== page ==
Monday, May 23, 2016

Seafood Salad with Roasted Garlic Capelin Roe Dressing

     A Modern East Coast Style Seafood Salad! 
     Many old fashioned east coast seafood restaurants offer mayonnaise shrimp or lobster salads.  Mayonnaise seafood salads are popular too.  Seafood salads are usually made with 80% shellfish and 20% fish.  
     For the most part, most east coast style mayonnaise seafood salads are flavored with only Old Bay Seasoning mix.  The Old Bay Seasoning flavor can get to be boring after a while, unless one really happens to like Old Bay.  People in Baltimore simply cannot get enough Old Bay, while outsiders may prefer a bit more variety.  
     Tried and true flavors that have been well established in other American cultural areas are the best choice when introducing something new, especially in old fashioned east coast seafood restaurants.  This is because the clientele usually has conservative tastes.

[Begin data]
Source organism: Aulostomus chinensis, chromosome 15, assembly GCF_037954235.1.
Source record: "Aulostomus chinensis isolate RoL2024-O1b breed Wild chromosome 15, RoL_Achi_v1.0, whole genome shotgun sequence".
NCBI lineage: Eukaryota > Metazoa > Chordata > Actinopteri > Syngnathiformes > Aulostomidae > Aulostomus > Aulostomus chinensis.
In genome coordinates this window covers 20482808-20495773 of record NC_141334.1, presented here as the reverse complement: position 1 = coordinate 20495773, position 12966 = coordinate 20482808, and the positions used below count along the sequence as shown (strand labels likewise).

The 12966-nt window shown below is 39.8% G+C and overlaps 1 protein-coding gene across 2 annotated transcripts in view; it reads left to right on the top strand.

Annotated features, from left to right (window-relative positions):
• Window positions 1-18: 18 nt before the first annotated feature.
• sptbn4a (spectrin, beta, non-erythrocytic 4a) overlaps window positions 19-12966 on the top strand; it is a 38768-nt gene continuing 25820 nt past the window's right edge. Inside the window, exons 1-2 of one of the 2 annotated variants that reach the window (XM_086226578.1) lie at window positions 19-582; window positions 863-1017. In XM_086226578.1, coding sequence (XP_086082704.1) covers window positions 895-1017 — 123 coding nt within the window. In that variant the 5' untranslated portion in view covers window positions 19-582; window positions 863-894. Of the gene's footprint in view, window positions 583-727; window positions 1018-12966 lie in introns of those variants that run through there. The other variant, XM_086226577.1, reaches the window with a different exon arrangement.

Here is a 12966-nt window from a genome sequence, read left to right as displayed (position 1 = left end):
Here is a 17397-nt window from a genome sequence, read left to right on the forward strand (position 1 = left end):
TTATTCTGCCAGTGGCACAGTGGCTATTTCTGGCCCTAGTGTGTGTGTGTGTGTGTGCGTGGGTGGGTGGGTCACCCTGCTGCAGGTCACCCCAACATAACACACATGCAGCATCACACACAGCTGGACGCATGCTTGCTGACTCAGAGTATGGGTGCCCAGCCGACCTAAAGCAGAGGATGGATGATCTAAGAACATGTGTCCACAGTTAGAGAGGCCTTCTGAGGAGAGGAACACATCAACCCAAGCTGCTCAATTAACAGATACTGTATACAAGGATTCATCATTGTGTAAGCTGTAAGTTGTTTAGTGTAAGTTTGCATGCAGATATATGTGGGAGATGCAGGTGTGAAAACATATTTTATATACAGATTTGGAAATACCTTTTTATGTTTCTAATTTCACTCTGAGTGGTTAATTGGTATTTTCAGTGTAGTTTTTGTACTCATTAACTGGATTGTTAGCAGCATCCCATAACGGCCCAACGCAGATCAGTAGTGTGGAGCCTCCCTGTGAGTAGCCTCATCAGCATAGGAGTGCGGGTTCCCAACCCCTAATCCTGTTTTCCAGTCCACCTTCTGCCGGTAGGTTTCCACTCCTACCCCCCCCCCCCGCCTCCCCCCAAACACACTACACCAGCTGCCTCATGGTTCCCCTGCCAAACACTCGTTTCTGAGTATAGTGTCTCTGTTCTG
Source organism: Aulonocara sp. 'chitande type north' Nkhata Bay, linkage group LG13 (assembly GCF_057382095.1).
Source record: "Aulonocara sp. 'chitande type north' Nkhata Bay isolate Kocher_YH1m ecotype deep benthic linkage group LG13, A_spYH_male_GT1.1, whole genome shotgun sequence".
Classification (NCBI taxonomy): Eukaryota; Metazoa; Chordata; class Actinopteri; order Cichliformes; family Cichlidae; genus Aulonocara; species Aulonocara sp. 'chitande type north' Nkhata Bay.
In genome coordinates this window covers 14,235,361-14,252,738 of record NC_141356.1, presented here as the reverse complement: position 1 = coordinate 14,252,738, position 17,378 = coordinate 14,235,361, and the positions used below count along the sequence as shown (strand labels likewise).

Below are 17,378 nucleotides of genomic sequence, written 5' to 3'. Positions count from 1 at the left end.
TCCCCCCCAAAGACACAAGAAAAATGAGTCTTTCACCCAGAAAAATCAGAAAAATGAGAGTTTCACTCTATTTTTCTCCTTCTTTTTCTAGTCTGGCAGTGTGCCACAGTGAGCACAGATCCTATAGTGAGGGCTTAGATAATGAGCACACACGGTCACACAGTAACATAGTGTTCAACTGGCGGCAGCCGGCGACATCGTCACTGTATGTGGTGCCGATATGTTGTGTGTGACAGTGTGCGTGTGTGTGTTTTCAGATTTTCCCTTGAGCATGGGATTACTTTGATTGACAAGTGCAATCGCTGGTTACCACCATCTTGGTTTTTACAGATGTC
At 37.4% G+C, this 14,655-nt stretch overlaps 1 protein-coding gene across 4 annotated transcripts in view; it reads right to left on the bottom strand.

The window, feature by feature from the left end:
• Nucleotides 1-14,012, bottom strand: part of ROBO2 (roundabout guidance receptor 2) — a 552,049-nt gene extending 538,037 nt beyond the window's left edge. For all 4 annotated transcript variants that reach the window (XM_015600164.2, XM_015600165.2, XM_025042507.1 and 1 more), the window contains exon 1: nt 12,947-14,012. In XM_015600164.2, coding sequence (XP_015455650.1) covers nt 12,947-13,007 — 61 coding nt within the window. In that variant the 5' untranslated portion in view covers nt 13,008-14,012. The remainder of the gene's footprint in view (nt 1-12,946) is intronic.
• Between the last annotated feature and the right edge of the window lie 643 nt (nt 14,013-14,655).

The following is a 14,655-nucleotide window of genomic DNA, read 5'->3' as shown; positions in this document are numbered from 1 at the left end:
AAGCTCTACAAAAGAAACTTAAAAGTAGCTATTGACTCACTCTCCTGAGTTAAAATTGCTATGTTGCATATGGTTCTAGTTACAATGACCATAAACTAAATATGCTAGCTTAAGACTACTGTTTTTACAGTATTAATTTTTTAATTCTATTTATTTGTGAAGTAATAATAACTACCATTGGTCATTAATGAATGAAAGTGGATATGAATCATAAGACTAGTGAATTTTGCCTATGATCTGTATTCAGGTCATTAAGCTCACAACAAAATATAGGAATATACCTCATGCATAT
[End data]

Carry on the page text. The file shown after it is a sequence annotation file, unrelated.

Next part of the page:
Roasted Garlic Mayonnaise was a very popular item back in the 1980's, so it is a well proven familiar flavor.  Capelin Roe is also called Masago.  Masago is used to garnish sushi rolls and it has a mild flavor that is now well known along the eastern seaboard.  Adding these two familiar items to an east coast style mayonnaise seafood salad will jazz things up, while still remaining within the bounds of conservative taste.    

     Roasted Garlic Capelin Roe Dressing:
     This recipe yields about 1 cup.  (Enough for 2 salads 
     Step 1:  Peel 5 whole large garlic cloves.
     Place the garlic cloves in a small sauté pan that is brushed with oil.
     Cover the saute pan with a lid.
     Step 2:  Place the pan in a 300ºF oven.